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Intermarriage and being Jewish


My father was the only child of an ultra-orthodox Jewish family. In 1950 my father married my mother who was non-Jewish.. My father’s family held a funeral for him and never had contact with him again. After I was born in the mid 1950’s we left New York and moved to California , I was not raised with any religion, I never knew any of his Jewish family. I don’t understand how parents would disown a child like his parents did to him. I never knew my paternal grandparents or anyone from his family. I never understood why such an unfortunate occurrence occurred. it seemed very racist to me, I was orphaned when I was a teenager and I went to foster homes until I was of legal age. At one time I was looking for a place to belong, and because of my father’s heritage, I talked to a rabbi about the Jewish faith, and he told me I was not Jewish because my mother was English. The conversation felt racist and I did not pursue any religion after that point. What are your thoughts on this?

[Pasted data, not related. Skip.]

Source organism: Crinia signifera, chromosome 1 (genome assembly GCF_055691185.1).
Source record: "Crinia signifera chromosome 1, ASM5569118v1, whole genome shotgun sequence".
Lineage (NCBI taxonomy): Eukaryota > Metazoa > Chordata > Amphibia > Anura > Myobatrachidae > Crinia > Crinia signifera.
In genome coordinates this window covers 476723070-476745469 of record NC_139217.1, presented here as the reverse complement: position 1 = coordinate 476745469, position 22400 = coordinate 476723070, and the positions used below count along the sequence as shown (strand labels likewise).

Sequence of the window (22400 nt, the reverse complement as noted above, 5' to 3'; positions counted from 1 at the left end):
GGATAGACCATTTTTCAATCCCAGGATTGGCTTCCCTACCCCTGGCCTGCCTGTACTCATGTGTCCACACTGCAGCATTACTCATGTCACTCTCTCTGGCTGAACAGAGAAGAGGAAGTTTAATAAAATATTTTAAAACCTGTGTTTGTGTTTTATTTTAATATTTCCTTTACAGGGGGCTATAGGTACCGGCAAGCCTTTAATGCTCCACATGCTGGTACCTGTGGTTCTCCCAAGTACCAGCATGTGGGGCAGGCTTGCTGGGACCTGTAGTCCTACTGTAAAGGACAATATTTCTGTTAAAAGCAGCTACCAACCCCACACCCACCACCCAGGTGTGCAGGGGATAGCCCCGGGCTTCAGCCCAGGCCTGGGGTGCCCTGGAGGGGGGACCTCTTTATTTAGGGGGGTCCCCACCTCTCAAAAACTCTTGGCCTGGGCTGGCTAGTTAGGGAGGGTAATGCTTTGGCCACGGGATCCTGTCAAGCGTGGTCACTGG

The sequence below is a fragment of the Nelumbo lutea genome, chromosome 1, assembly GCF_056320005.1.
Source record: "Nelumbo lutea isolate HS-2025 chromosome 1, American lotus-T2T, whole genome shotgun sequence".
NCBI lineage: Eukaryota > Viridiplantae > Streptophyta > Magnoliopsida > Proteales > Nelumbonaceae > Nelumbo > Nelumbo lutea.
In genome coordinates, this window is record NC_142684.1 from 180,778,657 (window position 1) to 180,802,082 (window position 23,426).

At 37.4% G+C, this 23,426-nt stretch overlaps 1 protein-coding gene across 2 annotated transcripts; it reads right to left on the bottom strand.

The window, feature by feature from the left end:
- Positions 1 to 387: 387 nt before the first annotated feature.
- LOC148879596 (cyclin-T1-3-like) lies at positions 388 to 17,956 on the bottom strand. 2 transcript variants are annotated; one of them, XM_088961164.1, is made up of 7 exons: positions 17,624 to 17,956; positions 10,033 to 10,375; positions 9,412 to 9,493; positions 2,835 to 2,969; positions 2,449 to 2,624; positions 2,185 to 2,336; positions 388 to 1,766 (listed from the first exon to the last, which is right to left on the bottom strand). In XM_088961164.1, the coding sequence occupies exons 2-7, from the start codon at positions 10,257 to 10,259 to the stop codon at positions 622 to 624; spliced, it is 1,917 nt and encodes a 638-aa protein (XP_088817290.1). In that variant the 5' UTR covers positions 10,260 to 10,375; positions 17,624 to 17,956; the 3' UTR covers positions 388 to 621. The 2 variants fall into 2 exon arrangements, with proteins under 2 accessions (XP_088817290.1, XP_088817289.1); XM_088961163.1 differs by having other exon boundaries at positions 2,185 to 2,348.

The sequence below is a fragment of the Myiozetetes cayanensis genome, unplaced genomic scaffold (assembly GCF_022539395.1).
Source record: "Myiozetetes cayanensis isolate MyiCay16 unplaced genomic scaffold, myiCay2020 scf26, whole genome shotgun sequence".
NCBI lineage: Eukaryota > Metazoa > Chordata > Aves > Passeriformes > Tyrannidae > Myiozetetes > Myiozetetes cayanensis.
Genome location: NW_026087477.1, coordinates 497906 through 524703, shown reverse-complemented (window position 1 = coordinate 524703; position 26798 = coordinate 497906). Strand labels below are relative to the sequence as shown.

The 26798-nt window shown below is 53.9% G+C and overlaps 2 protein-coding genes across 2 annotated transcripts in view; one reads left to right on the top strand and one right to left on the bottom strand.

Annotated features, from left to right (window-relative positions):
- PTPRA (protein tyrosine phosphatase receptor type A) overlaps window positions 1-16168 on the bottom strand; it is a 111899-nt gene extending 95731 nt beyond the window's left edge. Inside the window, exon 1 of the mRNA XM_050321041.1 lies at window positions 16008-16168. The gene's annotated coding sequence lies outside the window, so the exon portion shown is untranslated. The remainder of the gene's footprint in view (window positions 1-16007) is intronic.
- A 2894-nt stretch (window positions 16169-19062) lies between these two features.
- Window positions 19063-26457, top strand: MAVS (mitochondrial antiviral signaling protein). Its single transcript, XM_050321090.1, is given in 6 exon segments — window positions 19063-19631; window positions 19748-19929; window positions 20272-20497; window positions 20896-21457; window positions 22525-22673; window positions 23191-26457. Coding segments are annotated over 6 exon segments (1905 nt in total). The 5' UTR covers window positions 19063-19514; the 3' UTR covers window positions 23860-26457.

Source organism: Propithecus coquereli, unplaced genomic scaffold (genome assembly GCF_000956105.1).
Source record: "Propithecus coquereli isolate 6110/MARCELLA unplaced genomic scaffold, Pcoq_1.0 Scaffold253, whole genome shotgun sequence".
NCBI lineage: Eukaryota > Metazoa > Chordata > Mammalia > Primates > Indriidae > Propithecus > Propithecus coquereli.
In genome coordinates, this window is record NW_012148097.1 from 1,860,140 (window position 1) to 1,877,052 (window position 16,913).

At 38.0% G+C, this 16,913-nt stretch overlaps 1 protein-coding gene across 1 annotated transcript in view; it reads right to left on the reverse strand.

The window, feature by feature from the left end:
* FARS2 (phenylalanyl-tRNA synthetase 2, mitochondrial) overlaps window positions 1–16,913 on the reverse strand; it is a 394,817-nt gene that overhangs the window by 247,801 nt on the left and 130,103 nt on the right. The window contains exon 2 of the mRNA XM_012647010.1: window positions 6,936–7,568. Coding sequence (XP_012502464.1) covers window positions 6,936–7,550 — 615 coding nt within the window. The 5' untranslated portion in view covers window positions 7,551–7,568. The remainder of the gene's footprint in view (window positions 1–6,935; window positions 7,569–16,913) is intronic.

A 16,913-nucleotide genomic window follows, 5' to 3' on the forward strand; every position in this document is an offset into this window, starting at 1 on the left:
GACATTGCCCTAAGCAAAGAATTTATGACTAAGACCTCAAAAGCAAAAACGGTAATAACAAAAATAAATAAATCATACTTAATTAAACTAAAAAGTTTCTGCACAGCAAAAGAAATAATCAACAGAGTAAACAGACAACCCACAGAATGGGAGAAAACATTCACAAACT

Your frustration is understandable, and I feel for you. I understand that you feel pushed away and abandoned. These are very difficult feelings, but it might help if I can explain to why this the family reacted this way and what the Rabbi meant. In Jewish law, intermarriage is considered one of the greatest sins, and it is exactly for the reason that you are now suffering. according to Jewish law, when a Jewish man marries a non-Jewish woman. he is essentially cutting himself off from the Jewish people because he is causing his children to cease from being considered Jewish. In other words, they are so mad because of what it caused to you, and to the Jewish people. This essentially is the ultimate destruction of the Jewish people. In addition to it, it is a show of betrayal to the ancestry, values and deeply rooted beliefs of his family and caused a deep rift within the family. This is the way the family of your father sees it. I am not saying this to blame your father, as I have no idea what his conditions were, and why he did what he did, I only mean to explain the way the family sees it.

The Rabbi also doesn’t mean to come across as racist, however he does have to adhere to the Jewish law.

As a side point, if you sincerely want to become Jewish you can, however that would mean studying Judaism, all the commandment, and accepting to live by them.

Best wishes


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